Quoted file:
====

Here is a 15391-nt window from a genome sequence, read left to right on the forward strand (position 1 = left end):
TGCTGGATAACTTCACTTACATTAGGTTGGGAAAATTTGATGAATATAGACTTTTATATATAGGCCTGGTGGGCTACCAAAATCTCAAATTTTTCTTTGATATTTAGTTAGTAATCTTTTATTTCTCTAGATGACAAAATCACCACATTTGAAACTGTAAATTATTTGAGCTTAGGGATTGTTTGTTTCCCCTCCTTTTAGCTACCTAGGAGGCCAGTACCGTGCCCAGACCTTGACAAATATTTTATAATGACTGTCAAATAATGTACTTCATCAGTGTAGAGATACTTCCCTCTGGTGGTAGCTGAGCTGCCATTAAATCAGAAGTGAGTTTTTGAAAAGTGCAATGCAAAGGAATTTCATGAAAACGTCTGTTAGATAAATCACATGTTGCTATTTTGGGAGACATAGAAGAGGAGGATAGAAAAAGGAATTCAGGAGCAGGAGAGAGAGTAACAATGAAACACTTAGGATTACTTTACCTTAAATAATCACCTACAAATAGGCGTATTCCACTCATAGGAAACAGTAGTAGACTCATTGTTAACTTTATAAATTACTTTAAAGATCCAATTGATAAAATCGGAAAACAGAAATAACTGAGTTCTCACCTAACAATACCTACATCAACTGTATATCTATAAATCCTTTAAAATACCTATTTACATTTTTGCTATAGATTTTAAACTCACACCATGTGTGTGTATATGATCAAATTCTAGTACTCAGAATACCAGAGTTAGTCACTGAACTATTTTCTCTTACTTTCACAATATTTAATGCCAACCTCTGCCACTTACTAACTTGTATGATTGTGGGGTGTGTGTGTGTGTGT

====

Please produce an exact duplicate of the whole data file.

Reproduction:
Here is a 15391-nt window from a genome sequence, read left to right on the forward strand (position 1 = left end):
TGCTGGATAACTTCACTTACATTAGGTTGGGAAAATTTGATGAATATAGACTTTTATATATAGGCCTGGTGGGCTACCAAAATCTCAAATTTTTCTTTGATATTTAGTTAGTAATCTTTTATTTCTCTAGATGACAAAATCACCACATTTGAAACTGTAAATTATTTGAGCTTAGGGATTGTTTGTTTCCCCTCCTTTTAGCTACCTAGGAGGCCAGTACCGTGCCCAGACCTTGACAAATATTTTATAATGACTGTCAAATAATGTACTTCATCAGTGTAGAGATACTTCCCTCTGGTGGTAGCTGAGCTGCCATTAAATCAGAAGTGAGTTTTTGAAAAGTGCAATGCAAAGGAATTTCATGAAAACGTCTGTTAGATAAATCACATGTTGCTATTTTGGGAGACATAGAAGAGGAGGATAGAAAAAGGAATTCAGGAGCAGGAGAGAGAGTAACAATGAAACACTTAGGATTACTTTACCTTAAATAATCACCTACAAATAGGCGTATTCCACTCATAGGAAACAGTAGTAGACTCATTGTTAACTTTATAAATTACTTTAAAGATCCAATTGATAAAATCGGAAAACAGAAATAACTGAGTTCTCACCTAACAATACCTACATCAACTGTATATCTATAAATCCTTTAAAATACCTATTTACATTTTTGCTATAGATTTTAAACTCACACCATGTGTGTGTATATGATCAAATTCTAGTACTCAGAATACCAGAGTTAGTCACTGAACTATTTTCTCTTACTTTCACAATATTTAATGCCAACCTCTGCCACTTACTAACTTGTATGATTGTGGGGTGTGTGTGTGTGTGT